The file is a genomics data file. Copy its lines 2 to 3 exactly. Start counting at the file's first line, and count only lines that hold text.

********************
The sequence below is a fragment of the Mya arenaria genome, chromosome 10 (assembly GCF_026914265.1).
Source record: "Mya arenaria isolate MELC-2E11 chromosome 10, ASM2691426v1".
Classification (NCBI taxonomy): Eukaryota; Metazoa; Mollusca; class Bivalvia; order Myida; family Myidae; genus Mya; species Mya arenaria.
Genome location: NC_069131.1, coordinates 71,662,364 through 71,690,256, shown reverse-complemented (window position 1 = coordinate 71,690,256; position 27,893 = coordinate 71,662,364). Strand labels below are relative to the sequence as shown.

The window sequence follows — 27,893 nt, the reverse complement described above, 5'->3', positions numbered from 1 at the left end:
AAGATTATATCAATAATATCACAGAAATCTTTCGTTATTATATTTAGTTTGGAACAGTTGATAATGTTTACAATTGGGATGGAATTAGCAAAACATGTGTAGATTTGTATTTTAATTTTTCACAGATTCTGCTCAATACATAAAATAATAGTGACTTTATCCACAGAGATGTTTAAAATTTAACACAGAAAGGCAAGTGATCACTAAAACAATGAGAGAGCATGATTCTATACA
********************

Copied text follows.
Source record: "Mya arenaria isolate MELC-2E11 chromosome 10, ASM2691426v1".
Classification (NCBI taxonomy): Eukaryota; Metazoa; Mollusca; class Bivalvia; order Myida; family Myidae; genus Mya; species Mya arenaria.